This time, it's from the sports world. The offending party is Keith Hernandez, who is the broadcast analyst for the New York Mets' baseball team. It all happened during the TV broadcast of the game played Saturday between the Mets and the San Diego Padres. As the New York Times explains:
When [Kelly Calabrese] was hired by the San Diego Padres in 2004, she was the first woman working full time on the training staff of a major league team, and she is still the only one. But what she did not realize was that anyone would think it was a big deal.This is what Hernandez told his TV audience when he spotted Calabrese in the dugout:
The 33-year-old Calabrese suddenly became a big deal when Hernandez, a Mets television analyst, saw her in the Padres' dugout during Saturday night's game against the Mets ..."
"Who is the girl in the dugout, with the long hair? What's going on here? You have got to be kidding me. Only player personnel in the dugout.Bruce Bochy, the Padres manager, offered this reaction to Hernandez' words: "I didn't think gender was even an issue anymore."
... "I won't say that women belong in the kitchen, but they don't belong in the dugout."
Hernandez has reportedly apologized for his remarks. But his apology was pretty lame. According to today's USA Today, Hernandez said on Monday "if I offended anybody I sincerely apologize." He obviously offended somebody. Even he knew that or else he wouldn't have said what he did on Monday.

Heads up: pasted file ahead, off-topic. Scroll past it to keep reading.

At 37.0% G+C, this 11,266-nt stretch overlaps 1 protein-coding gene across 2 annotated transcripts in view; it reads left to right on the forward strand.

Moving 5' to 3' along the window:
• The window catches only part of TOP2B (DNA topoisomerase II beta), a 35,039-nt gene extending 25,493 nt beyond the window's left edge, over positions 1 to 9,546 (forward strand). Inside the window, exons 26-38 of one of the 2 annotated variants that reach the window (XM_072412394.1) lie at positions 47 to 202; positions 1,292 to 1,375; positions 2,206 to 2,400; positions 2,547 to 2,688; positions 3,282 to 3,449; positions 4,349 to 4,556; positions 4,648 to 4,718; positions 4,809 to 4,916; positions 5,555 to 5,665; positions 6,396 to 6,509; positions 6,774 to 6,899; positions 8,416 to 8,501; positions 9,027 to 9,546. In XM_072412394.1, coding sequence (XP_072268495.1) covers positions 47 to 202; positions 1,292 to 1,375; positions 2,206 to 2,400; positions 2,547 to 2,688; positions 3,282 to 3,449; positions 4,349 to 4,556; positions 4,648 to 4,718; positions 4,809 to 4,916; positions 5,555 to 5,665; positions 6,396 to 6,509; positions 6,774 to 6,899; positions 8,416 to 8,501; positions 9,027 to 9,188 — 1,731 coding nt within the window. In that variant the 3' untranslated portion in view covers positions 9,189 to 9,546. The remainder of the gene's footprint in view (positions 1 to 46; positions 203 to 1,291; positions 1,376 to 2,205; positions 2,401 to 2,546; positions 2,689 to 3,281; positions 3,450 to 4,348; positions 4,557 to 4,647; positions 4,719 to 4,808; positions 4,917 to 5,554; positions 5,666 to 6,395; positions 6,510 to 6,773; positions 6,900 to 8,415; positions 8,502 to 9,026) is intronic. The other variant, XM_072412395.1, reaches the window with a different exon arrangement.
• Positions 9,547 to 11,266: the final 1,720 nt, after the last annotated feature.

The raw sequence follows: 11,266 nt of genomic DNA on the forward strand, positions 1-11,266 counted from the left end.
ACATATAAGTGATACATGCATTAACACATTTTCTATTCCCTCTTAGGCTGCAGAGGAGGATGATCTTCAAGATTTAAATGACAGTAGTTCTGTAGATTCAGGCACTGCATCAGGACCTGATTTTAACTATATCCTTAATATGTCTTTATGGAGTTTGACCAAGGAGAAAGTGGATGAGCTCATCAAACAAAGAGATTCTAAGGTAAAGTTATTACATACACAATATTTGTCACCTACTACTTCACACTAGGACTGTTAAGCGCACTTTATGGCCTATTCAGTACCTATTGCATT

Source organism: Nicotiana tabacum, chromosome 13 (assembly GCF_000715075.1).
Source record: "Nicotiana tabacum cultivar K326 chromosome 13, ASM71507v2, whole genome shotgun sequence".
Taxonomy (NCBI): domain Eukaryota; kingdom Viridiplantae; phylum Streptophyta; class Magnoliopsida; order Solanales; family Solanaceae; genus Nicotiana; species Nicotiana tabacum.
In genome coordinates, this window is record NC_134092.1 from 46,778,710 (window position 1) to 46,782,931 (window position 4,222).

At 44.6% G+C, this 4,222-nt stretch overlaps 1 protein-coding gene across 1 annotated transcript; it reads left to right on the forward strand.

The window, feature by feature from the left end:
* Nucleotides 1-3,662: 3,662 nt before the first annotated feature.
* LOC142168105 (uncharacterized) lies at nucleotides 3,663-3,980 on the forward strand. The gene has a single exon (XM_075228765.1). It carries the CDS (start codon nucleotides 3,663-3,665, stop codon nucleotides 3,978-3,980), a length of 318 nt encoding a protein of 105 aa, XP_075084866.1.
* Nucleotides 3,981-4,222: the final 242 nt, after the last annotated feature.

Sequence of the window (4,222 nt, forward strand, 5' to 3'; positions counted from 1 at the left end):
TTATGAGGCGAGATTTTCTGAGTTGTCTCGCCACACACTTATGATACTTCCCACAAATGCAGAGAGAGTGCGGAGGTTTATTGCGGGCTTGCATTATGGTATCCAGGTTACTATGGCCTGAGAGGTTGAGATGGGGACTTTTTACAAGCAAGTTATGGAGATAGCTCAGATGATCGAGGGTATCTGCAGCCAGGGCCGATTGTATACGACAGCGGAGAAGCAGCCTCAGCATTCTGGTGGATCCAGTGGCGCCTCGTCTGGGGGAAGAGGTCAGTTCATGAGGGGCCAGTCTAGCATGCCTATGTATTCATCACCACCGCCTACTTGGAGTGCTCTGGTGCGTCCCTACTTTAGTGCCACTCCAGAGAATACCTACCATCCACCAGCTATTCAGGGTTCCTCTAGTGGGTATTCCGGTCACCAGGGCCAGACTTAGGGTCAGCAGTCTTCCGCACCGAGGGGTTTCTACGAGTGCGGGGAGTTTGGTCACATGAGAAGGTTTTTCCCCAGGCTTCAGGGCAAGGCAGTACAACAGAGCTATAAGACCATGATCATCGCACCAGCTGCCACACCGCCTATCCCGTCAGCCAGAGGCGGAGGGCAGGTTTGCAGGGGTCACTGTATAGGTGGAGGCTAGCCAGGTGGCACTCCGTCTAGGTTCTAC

So, once again, a public figure declines to acknowledge that what he said or did was wrong -- i.e., a real apology. Instead, what we get from Hernandez is a non-apology apology that almost suggests the problem wasn't what he said, but, rather, that some people out there are "too sensitive."
Not only did Hernandez show himself to be a narrow-minded fool; he also revealed that he could use a refresher course on Major League Baseball rules. As the Times explains:
... Hernandez, while backing away from his gender distinction yesterday, maintained that a massage therapist was not allowed in the dugout.Associated Press sports columnist Tim Dahlberg summed up the episode best:
Major League Baseball officials said, however, that while there were restrictions on how many trainers and conditioning staff members could be in the dugout at one time, they did not dictate which ones could be there.
Apparently "Just For Men" isn't just a hair dye that Hernandez endorses. It's his way of looking at life.